Early bloomers might start developing a hump as early as they reach 2 inches in size. For others, it might take a few extra months.

Some fish don’t start showing a prominent hump until they’re around 4-5 inches long. If your fish is at least 5 months old, and confirmed male, there might be other things halting its development. Stressed or poorly-fed fish develop slower. Luckily, there are steps you can take to aid your Flowerhorn’s development. We’ll cover these later in this article.

When does a Flowerhorn Start Growing Its Hump?

There’s no exact moment when a Flowerhorn should start developing its hump. This depends on the fish’s genes.

Some are early bloomers, while others might take a bit longer. But for all Flowerhorn fish, the transformation happens early in life.

If the fish doesn’t show any sign of a growing hump by the time it’s 5 inches in size, it’s safe to assume it will never grow one.

Also, not all male Flowerhorns can develop a hump. You never know what you’re going to get when buying Flowerhorn fry.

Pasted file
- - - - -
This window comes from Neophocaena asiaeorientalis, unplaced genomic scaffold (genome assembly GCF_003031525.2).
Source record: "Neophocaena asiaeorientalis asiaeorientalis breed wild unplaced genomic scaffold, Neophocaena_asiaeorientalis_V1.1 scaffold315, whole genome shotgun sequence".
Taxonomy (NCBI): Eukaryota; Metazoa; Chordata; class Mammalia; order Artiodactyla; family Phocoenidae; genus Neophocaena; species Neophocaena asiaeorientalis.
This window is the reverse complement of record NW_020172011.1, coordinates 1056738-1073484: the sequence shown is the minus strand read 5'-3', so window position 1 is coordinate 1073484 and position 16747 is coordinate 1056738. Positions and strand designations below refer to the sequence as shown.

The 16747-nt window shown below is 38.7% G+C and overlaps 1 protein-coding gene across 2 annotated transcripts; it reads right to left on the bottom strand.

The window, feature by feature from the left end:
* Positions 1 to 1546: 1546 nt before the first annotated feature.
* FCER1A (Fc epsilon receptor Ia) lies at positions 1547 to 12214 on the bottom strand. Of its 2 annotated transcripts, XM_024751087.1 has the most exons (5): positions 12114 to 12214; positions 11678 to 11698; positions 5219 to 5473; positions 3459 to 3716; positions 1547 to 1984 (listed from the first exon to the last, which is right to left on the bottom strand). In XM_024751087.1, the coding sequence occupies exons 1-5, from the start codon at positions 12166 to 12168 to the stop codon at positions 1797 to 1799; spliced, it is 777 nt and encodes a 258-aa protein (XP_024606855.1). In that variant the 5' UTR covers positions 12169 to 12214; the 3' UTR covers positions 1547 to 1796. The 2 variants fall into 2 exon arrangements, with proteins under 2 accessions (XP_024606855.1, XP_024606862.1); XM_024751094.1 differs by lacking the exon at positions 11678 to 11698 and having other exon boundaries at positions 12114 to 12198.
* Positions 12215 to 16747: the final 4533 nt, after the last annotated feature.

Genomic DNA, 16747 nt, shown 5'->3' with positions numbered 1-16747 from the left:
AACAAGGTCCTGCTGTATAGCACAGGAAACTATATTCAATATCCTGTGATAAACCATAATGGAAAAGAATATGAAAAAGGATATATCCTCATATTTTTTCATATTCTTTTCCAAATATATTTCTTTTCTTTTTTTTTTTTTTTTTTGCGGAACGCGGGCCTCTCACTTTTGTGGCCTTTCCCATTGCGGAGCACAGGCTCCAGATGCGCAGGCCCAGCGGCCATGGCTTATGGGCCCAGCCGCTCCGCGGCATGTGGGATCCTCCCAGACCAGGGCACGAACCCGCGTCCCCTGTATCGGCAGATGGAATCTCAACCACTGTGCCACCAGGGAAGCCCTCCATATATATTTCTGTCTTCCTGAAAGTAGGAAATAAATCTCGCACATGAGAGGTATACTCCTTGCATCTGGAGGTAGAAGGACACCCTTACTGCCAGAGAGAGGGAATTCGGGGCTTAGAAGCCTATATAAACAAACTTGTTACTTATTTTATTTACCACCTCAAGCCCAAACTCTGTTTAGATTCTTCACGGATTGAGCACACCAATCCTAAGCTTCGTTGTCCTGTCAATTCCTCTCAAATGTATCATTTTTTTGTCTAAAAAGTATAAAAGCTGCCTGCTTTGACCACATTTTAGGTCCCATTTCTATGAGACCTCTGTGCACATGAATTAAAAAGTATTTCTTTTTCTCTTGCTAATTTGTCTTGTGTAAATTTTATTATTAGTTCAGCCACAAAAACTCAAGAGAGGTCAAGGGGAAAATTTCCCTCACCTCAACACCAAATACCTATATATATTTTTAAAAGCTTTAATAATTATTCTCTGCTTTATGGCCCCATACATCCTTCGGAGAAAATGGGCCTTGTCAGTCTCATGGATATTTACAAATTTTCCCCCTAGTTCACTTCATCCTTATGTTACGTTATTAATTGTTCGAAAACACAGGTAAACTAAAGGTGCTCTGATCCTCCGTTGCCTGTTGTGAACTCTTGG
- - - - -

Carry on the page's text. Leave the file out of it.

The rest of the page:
If your fish have good genes, you’ll see early on. Some fish develop a noticeable kok as soon as they reach 1.5-2 inches. Most fish however will start growing a hump at around 3-4 inches. It will also depend on the species. Some grow slower than others.

On average, a Flowerhorn cichlid might grow a little less than 1 inch per month. So, if you bought a few juveniles, you should wait at least 3-5 months before the first signs of growth. If your fish are already 5-6 inches long, it’s highly unlikely they’ll grow a hump at this point.

How to Grow Flowerhorn Hump Faster?

Not all fish might have the genes to grow a massive hump. But there are still things you can do to make the best out of what you got.

The following tips will help you maximize any Flowerhorn’s growth potential. They also help keep your fish healthy and happy, so it’s a win-win.

Here are 6 tips to help your fish grow its hump faster:

1. Maintain A Clean Tank

The health and growth of your fish are closely tied to the health of its environment. Unsanitary conditions lead to stress, health problems, and even death in fish. That’s why I recommend larger water changes.